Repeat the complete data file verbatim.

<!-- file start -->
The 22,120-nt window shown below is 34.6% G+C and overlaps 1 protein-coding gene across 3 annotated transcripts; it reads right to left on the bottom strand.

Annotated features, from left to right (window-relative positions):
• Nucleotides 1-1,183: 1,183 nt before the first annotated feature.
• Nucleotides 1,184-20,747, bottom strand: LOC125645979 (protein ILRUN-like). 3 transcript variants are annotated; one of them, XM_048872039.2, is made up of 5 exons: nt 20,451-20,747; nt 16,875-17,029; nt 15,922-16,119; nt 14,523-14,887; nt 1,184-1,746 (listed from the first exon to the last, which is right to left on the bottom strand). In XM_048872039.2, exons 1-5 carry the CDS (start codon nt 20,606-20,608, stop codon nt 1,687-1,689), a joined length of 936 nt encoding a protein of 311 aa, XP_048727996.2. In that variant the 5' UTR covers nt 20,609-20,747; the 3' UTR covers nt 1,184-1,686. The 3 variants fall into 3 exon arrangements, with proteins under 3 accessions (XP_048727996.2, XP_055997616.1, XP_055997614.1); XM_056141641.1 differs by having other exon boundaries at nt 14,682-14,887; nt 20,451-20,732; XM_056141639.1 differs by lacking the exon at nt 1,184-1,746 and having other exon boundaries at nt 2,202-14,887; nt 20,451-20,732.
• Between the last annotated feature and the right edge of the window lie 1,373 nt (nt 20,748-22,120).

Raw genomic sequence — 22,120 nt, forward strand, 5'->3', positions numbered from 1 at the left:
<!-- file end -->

The 22,120-nt window shown below is 34.6% G+C and overlaps 1 protein-coding gene across 3 annotated transcripts; it reads right to left on the bottom strand.

Annotated features, from left to right (window-relative positions):
• Nucleotides 1-1,183: 1,183 nt before the first annotated feature.
• Nucleotides 1,184-20,747, bottom strand: LOC125645979 (protein ILRUN-like). 3 transcript variants are annotated; one of them, XM_048872039.2, is made up of 5 exons: nt 20,451-20,747; nt 16,875-17,029; nt 15,922-16,119; nt 14,523-14,887; nt 1,184-1,746 (listed from the first exon to the last, which is right to left on the bottom strand). In XM_048872039.2, exons 1-5 carry the CDS (start codon nt 20,606-20,608, stop codon nt 1,687-1,689), a joined length of 936 nt encoding a protein of 311 aa, XP_048727996.2. In that variant the 5' UTR covers nt 20,609-20,747; the 3' UTR covers nt 1,184-1,686. The 3 variants fall into 3 exon arrangements, with proteins under 3 accessions (XP_048727996.2, XP_055997616.1, XP_055997614.1); XM_056141641.1 differs by having other exon boundaries at nt 14,682-14,887; nt 20,451-20,732; XM_056141639.1 differs by lacking the exon at nt 1,184-1,746 and having other exon boundaries at nt 2,202-14,887; nt 20,451-20,732.
• Between the last annotated feature and the right edge of the window lie 1,373 nt (nt 20,748-22,120).

Raw genomic sequence — 22,120 nt, forward strand, 5'->3', positions numbered from 1 at the left: